“Transition” is one of those irritating sporting neologisms. A non-specific term, it’s used to explain long periods of under-performance, coyly hinting at a brighter future which isn’t obviously apparently.
Nevertheless, Arsenal are in transition. At Bournemouth on Sunday, they travelled to the south-coast without Mesut Ozil and Alexis Sanchez. Both were signed as decadent symbols of the post-Emirates Stadium age, signalling an end to enforced austerity, and yet each is now busy plotting his own exit. Sanchez is expected to complete a move north in the coming days, while Ozil - absent here through injury - is expected to depart once his contract expires in the summer.
On the one hand, football teams should always total more than the sum of their parts. On the other, so much of Arsenal’s identity is tied to those marquee players. The first-half at Dean Court seemed to confirm that: the visitors were directionless and imprecise. Bournemouth can be a stubborn opponent at their best and they keep the ball nicely enough, but are yet to shed their defensive fragility. As Liverpool showed not so long ago, playing quickly and with confidence nearly always brings rewards here.
Arsenal’s forays forward were sporadic. Jack Wilshere controlled the middle of the field nicely enough, repeatedly pirouetting out of traffic, but Arsene Wenger’s hodgepodge forward line - Alexandre Lacazette, Alex Iwobi, and Danny Welbeck - spluttered and stumbled. Ainsley Maitland-Niles clipped the angle of post and bar with a speculative drive, but Bournemouth’s players would have returned to the dressing-room encouraged by how little they'd had to do to protect their own goal.
The horizon isn’t necessarily bleak. Sanchez will almost certainly leave, his head having been irreversibly turned, but Arsenal are reportedly close to completing the signing of Malcom, Bordeaux’s incendiary Brazilian forward. Good news according to those who know. The trouble, however, is that without a proper cast of headliners to which Wenger can tether his team’s ethereal flair, they will likely continue to drift.
Arsenal are rarely ugly to watch but, at their worst, their pretty patterns can wreak of pointlessness. In that kind of mood, they are alarmingly corinthian: all first-touch and tight turns, no winning imperative at all. They become, for all intents and purposes, the accepting handshake of defeat.
Attempting to defeat that theory, Iwobi produced the game’s first moment of incision on 52 minutes, weighting a through-ball between centre-half and full-back for Hector Bellerin to chase, gather and, after a half-block by Asmir Begovic, score. Nice football, certainly, but a goal which was gifted rather than mined; Iwobi could have rolled a medicine ball through that passing channel.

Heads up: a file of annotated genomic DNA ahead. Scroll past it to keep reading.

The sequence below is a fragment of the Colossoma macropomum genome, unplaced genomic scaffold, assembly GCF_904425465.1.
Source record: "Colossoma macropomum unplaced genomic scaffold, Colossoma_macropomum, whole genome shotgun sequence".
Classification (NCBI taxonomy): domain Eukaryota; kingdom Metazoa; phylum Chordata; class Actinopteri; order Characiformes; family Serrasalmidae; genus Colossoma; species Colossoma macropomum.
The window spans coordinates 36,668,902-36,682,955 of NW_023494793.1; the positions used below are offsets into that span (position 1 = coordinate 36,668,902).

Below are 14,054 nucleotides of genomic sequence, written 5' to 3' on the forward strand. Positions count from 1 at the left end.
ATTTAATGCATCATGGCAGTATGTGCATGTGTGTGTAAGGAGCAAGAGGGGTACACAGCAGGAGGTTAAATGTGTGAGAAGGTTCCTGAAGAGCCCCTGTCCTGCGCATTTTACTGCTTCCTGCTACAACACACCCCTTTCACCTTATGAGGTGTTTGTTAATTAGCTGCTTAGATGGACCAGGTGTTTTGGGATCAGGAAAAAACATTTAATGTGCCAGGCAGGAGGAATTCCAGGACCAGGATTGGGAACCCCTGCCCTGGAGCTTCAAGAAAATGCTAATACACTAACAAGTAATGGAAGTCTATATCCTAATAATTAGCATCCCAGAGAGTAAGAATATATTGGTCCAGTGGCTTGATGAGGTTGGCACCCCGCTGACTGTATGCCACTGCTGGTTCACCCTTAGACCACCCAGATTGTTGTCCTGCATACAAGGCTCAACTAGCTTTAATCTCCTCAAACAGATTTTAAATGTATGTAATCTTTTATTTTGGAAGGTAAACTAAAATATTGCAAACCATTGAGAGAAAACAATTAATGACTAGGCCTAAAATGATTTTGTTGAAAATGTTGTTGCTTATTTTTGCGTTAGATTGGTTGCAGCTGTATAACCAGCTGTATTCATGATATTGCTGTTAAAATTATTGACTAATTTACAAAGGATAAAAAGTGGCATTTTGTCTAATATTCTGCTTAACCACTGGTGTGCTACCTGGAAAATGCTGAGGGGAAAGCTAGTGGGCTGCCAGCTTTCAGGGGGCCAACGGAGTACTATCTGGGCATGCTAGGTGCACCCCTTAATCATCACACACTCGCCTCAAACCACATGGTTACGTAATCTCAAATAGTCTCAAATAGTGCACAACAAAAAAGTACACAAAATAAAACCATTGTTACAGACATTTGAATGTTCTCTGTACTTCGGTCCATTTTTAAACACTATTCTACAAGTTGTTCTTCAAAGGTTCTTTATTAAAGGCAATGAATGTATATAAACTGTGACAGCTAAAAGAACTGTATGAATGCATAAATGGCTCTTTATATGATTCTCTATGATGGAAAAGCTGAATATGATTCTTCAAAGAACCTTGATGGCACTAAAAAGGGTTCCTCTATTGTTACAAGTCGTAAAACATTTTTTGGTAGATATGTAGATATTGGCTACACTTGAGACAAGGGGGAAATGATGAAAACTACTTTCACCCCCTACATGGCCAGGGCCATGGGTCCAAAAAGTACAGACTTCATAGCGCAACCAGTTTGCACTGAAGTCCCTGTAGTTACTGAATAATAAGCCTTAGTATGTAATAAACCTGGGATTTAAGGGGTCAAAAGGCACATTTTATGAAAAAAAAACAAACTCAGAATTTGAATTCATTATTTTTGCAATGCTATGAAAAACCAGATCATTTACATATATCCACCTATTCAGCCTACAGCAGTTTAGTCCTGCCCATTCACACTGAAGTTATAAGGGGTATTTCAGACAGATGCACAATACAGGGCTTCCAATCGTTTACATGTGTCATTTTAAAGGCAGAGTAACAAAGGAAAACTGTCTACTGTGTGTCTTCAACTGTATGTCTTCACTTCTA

Worryingly, taking the lead didn’t jolt any sort of authority into Arsenal. Iwobi ran through on goal shortly after, but tripped on his own shadow, and further half-chances were dithered over and lost.
And then, inevitability arrived: Ryan Fraser broke down the Bournemouth right, carved a cross between Petr Cech and the covering defence, and Callum Wilson - somehow - equalised. It was a goal which fed the narrative: Arsenal’s inability to protect leads away from home. Arsenal’s lack of desire. Arsenal’s lack of commitment.
Four minutes later, the storyline calcified. A long ball was allowed to drop in the visiting penalty-box and the scrambling Wilson forced a ricochet into the path of Jordon Ibe, who drilled the ball beneath Cech. Dean Court burst with joy, the home players jumped into a giddy pile over in the far corner and Arsenal, even with so much time remaining, seem to know their fate.
In many ways, it was perfect. Unideal for Wenger and Arsenal, of course, but still an appropriately vivid portrayal of their deficiencies. Going behind typically provokes a furious response from the very best sides. When they concede, their players bristle with incredulity and rage against the deficit as if represented personal affront. Arsenal didn’t. There was a retaliation of sorts and the speed of their passing increased, but there was a distinct absence of ego to it - no single player who truly believed that an equaliser was in their future, nobody who obviously wanted the responsibility of digging the side out the hole.
Arsenal have dropped nine points from winning positions in their last five Premier League matches alone.
It was flimsy and half-hearted. Granit Xhaka looped a long-range shot limply into the crowd and a few crosses were arrowed into the box, but as Bournemouth's resolve not to be beaten hardened, Arsenal desire to deny them melted away. Nobody thought a third goal was coming: none of the players, none of the travelling supporters, and probably not even Wenger himself.
More broadly, it's afternoons like this which allow you to understand the place this team now occupies in the game. Nobody hates Arsenal anymore. Sanchez and Ozil have provoked a certain type of discourse in the past, Wilshere too, but the team as a whole seems only to invite mocking satire. The game is currently at its angriest and supporters aim their incoherent fury, almost in equal measure, towards every other member of the nominal top-six. Arsenal are the exception, attracting only pitiful smiles and jokes which have been made dozens of times before.
That’s more revealing than any team sheet omission or isolated performance. It’s more damning, too.
Transition or otherwise, it can't continue for much longer.
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